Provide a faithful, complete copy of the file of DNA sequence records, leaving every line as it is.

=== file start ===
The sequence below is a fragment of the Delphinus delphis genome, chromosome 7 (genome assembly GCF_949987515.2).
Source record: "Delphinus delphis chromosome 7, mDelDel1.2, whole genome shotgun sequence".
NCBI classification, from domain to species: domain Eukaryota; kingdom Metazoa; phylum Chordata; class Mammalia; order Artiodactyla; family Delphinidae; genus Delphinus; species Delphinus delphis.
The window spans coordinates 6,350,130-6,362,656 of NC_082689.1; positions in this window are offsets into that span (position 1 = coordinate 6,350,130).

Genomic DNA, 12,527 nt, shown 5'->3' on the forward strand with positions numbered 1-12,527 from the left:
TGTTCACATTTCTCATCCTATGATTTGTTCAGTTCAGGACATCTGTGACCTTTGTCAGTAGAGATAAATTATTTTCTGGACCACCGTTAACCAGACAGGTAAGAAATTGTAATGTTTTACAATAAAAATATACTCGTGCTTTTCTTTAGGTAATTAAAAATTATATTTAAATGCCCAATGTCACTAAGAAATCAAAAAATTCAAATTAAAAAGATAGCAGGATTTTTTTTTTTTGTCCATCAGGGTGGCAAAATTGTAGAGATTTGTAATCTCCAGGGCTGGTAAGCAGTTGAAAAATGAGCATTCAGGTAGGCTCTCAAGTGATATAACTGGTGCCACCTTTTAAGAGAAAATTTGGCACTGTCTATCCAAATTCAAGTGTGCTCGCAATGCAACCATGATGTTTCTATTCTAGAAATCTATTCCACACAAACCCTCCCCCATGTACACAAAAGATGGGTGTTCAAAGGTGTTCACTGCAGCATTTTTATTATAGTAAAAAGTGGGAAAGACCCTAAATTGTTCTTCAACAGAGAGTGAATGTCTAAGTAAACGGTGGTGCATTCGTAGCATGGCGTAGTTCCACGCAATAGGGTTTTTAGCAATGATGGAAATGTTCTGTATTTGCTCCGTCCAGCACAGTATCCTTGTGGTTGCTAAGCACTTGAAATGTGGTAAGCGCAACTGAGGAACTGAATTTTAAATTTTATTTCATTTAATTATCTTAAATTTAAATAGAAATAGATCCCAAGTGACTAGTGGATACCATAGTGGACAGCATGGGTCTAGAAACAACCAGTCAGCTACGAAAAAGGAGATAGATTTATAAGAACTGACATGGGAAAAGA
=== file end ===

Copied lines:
The sequence below is a fragment of the Delphinus delphis genome, chromosome 7 (genome assembly GCF_949987515.2).
Source record: "Delphinus delphis chromosome 7, mDelDel1.2, whole genome shotgun sequence".
NCBI classification, from domain to species: domain Eukaryota; kingdom Metazoa; phylum Chordata; class Mammalia; order Artiodactyla; family Delphinidae; genus Delphinus; species Delphinus delphis.
The window spans coordinates 6,350,130-6,362,656 of NC_082689.1; positions in this window are offsets into that span (position 1 = coordinate 6,350,130).

Genomic DNA, 12,527 nt, shown 5'->3' on the forward strand with positions numbered 1-12,527 from the left:
TGTTCACATTTCTCATCCTATGATTTGTTCAGTTCAGGACATCTGTGACCTTTGTCAGTAGAGATAAATTATTTTCTGGACCACCGTTAACCAGACAGGTAAGAAATTGTAATGTTTTACAATAAAAATATACTCGTGCTTTTCTTTAGGTAATTAAAAATTATATTTAAATGCCCAATGTCACTAAGAAATCAAAAAATTCAAATTAAAAAGATAGCAGGATTTTTTTTTTTTGTCCATCAGGGTGGCAAAATTGTAGAGATTTGTAATCTCCAGGGCTGGTAAGCAGTTGAAAAATGAGCATTCAGGTAGGCTCTCAAGTGATATAACTGGTGCCACCTTTTAAGAGAAAATTTGGCACTGTCTATCCAAATTCAAGTGTGCTCGCAATGCAACCATGATGTTTCTATTCTAGAAATCTATTCCACACAAACCCTCCCCCATGTACACAAAAGATGGGTGTTCAAAGGTGTTCACTGCAGCATTTTTATTATAGTAAAAAGTGGGAAAGACCCTAAATTGTTCTTCAACAGAGAGTGAATGTCTAAGTAAACGGTGGTGCATTCGTAGCATGGCGTAGTTCCACGCAATAGGGTTTTTAGCAATGATGGAAATGTTCTGTATTTGCTCCGTCCAGCACAGTATCCTTGTGGTTGCTAAGCACTTGAAATGTGGTAAGCGCAACTGAGGAACTGAATTTTAAATTTTATTTCATTTAATTATCTTAAATTTAAATAGAAATAGATCCCAAGTGACTAGTGGATACCATAGTGGACAGCATGGGTCTAGAAACAACCAGTCAGCTACGAAAAAGGAGATAGATTTATAAGAACTGACATGGGAAAAGA